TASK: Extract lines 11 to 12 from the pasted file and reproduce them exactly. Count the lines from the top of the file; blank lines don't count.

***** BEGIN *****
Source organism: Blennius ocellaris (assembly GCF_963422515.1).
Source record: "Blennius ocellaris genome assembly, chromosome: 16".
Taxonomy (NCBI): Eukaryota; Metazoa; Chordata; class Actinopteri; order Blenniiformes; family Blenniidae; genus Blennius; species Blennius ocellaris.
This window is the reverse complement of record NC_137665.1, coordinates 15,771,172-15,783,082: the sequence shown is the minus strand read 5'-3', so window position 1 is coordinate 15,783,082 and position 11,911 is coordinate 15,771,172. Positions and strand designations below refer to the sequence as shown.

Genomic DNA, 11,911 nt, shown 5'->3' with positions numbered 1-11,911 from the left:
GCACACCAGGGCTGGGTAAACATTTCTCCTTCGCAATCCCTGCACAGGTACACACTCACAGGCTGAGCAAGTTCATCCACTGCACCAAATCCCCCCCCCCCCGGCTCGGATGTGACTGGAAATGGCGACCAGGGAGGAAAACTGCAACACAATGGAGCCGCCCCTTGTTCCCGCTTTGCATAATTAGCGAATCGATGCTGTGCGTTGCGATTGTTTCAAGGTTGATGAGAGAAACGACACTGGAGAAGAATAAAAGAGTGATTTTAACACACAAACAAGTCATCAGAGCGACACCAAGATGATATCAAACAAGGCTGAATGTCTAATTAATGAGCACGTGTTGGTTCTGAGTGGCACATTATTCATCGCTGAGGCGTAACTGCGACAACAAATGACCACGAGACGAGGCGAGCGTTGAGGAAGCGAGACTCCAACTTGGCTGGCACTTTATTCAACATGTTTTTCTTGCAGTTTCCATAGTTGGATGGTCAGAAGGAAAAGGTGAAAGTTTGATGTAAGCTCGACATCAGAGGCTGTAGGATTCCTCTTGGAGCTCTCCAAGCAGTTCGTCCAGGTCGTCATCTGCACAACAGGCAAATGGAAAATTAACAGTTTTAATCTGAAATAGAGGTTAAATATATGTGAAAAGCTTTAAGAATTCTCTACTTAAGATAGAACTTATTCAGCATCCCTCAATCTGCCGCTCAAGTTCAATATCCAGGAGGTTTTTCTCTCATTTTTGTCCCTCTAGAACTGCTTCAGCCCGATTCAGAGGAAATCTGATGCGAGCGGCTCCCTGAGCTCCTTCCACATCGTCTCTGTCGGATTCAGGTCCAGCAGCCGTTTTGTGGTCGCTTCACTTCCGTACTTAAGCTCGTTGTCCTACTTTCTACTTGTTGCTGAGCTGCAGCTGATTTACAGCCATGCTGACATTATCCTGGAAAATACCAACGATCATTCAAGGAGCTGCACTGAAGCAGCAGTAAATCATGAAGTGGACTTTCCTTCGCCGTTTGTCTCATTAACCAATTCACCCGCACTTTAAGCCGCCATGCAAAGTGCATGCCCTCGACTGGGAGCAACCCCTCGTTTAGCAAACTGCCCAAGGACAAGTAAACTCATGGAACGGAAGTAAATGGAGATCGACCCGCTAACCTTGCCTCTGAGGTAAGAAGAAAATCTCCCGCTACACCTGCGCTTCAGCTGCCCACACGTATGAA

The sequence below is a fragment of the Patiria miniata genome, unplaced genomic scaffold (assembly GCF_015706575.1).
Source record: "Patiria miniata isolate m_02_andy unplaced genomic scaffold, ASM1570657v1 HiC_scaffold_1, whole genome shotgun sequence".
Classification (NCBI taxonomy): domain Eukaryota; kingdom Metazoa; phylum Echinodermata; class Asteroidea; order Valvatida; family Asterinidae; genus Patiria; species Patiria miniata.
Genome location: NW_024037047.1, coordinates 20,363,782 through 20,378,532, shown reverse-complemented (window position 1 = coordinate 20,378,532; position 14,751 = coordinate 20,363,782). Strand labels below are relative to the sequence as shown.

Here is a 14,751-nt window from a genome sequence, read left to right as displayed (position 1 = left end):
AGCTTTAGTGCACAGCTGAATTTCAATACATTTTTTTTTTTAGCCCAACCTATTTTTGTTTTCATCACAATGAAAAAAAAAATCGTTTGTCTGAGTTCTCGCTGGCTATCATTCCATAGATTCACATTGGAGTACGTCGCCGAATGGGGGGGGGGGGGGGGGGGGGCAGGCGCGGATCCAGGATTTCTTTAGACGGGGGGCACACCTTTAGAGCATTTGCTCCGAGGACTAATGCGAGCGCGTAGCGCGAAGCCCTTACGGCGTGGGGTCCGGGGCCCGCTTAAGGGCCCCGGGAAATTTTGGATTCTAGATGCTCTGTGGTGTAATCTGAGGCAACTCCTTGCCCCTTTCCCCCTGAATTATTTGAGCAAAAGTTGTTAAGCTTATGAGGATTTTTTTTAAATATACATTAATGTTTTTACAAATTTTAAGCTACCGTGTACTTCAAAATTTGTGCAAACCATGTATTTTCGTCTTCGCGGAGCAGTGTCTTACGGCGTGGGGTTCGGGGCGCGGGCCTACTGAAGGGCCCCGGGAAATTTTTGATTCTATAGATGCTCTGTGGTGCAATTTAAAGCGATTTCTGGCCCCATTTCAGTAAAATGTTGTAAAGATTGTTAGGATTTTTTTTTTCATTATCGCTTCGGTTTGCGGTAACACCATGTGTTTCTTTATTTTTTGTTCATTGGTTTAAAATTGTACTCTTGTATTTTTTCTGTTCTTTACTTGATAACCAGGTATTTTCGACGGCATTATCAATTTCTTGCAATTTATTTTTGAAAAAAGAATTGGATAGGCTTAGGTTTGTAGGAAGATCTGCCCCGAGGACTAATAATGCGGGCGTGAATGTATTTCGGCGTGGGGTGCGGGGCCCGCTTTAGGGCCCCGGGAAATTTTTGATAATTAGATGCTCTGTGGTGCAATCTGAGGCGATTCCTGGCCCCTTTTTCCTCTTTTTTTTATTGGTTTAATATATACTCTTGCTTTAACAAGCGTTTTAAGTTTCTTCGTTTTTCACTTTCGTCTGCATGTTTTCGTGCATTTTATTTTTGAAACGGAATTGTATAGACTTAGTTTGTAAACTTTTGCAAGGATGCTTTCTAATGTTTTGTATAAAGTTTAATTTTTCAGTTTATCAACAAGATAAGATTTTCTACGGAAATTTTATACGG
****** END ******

Here is a 14,751-nt window from a genome sequence, read left to right as displayed (position 1 = left end):
AGCTTTAGTGCACAGCTGAATTTCAATACATTTTTTTTTTTAGCCCAACCTATTTTTGTTTTCATCACAATGAAAAAAAAAATCGTTTGTCTGAGTTCTCGCTGGCTATCATTCCATAGATTCACATTGGAGTACGTCGCCGAATGGGGGGGGGGGGGGGGGGGGGCAGGCGCGGATCCAGGATTTCTTTAGACGGGGGGCACACCTTTAGAGCATTTGCTCCGAGGACTAATGCGAGCGCGTAGCGCGAAGCCCTTACGGCGTGGGGTCCGGGGCCCGCTTAAGGGCCCCGGGAAATTTTGGATTCTAGATGCTCTGTGGTGTAATCTGAGGCAACTCCTTGCCCCTTTCCCCCTGAATTATTTGAGCAAAAGTTGTTAAGCTTATGAGGATTTTTTTTAAATATACATTAATGTTTTTACAAATTTTAAGCTACCGTGTACTTCAAAATTTGTGCAAACCATGTATTTTCGTCTTCGCGGAGCAGTGTCTTACGGCGTGGGGTTCGGGGCGCGGGCCTACTGAAGGGCCCCGGGAAATTTTTGATTCTATAGATGCTCTGTGGTGCAATTTAAAGCGATTTCTGGCCCCATTTCAGTAAAATGTTGTAAAGATTGTTAGGATTTTTTTTTTCATTATCGCTTCGGTTTGCGGTAACACCATGTGTTTCTTTATTTTTTGTTCATTGGTTTAAAATTGTACTCTTGTATTTTTTCTGTTCTTTACTTGATAACCAGGTATTTTCGACGGCATTATCAATTTCTTGCAATTTATTTTTGAAAAAAGAATTGGATAGGCTTAGGTTTGTAGGAAGATCTGCCCCGAGGACTAATAATGCGGGCGTGAATGTATTTCGGCGTGGGGTGCGGGGCCCGCTTTAGGGCCCCGGGAAATTTTTGATAATTAGATGCTCTGTGGTGCAATCTGAGGCGATTCCTGGCCCCTTTTTCCTCTTTTTTTTATTGGTTTAATATATACTCTTGCTTTAACAAGCGTTTTAAGTTTCTTCGTTTTTCACTTTCGTCTGCATGTTTTCGTGCATTTTATTTTTGAAACGGAATTGTATAGACTTAGTTTGTAAACTTTTGCAAGGATGCTTTCTAATGTTTTGTATAAAGTTTAATTTTTCAGTTTATCAACAAGATAAGATTTTCTACGGAAATTTTATACGG